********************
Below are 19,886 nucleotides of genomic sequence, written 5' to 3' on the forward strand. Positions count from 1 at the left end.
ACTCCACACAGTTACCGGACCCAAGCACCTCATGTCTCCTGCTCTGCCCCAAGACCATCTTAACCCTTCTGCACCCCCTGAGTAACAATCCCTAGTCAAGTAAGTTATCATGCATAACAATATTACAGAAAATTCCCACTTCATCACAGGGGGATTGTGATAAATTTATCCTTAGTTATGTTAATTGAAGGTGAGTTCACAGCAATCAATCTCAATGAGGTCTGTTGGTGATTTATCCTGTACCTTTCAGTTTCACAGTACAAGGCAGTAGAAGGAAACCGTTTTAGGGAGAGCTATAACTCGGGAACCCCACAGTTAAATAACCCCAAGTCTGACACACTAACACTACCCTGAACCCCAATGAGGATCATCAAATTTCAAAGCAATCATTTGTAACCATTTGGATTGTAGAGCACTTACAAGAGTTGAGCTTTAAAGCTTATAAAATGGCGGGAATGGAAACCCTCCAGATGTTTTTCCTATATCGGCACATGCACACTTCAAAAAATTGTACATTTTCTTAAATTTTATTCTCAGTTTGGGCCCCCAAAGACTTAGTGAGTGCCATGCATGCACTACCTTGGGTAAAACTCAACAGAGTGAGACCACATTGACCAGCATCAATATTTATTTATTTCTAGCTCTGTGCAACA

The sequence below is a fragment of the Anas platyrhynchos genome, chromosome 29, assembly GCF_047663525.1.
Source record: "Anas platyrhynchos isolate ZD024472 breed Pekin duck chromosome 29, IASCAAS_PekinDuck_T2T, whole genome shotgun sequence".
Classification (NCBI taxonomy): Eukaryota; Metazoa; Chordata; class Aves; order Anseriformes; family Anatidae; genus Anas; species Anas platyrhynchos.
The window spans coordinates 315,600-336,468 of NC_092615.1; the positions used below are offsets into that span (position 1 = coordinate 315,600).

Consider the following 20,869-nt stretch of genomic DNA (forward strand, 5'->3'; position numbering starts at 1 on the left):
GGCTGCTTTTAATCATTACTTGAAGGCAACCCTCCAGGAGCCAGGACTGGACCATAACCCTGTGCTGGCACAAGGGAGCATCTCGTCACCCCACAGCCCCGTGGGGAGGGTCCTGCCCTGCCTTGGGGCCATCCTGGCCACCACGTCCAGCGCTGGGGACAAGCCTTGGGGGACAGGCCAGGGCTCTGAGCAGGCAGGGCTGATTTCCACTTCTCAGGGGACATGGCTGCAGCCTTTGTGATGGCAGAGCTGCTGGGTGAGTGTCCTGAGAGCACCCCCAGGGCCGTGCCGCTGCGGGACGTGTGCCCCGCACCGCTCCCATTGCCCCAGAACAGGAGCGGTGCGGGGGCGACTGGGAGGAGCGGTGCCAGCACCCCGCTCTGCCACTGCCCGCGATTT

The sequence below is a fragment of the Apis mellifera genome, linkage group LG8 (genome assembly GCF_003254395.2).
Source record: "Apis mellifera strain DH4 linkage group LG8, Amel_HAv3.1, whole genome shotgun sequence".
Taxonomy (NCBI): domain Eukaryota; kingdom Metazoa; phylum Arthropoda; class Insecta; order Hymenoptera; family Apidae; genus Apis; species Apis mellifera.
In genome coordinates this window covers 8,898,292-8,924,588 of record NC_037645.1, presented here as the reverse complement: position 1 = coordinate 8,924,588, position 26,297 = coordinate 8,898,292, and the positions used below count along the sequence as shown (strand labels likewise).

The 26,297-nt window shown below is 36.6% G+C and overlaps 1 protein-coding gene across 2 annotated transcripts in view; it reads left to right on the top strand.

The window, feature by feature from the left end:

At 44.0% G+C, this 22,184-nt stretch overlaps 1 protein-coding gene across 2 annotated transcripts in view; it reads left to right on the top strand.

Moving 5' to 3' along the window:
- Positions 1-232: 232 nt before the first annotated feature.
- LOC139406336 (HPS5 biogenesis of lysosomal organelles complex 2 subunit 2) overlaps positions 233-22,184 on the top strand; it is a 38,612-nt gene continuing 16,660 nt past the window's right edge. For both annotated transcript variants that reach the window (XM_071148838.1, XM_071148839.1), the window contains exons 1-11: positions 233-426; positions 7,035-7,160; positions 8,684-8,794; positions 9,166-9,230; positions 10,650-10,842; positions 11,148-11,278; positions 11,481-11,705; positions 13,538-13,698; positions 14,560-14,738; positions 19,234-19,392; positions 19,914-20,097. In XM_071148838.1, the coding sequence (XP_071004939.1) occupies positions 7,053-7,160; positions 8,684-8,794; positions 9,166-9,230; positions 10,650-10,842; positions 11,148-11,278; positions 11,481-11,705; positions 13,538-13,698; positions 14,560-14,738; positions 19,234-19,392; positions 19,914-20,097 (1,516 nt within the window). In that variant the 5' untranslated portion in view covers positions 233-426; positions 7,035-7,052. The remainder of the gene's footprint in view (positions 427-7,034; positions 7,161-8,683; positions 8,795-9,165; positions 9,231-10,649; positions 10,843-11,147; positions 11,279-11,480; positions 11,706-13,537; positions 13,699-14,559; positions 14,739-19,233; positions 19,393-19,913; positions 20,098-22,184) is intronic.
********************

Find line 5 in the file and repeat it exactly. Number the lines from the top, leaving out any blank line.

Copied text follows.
Classification (NCBI taxonomy): Eukaryota; Metazoa; Chordata; class Aves; order Anseriformes; family Anatidae; genus Anas; species Anas platyrhynchos.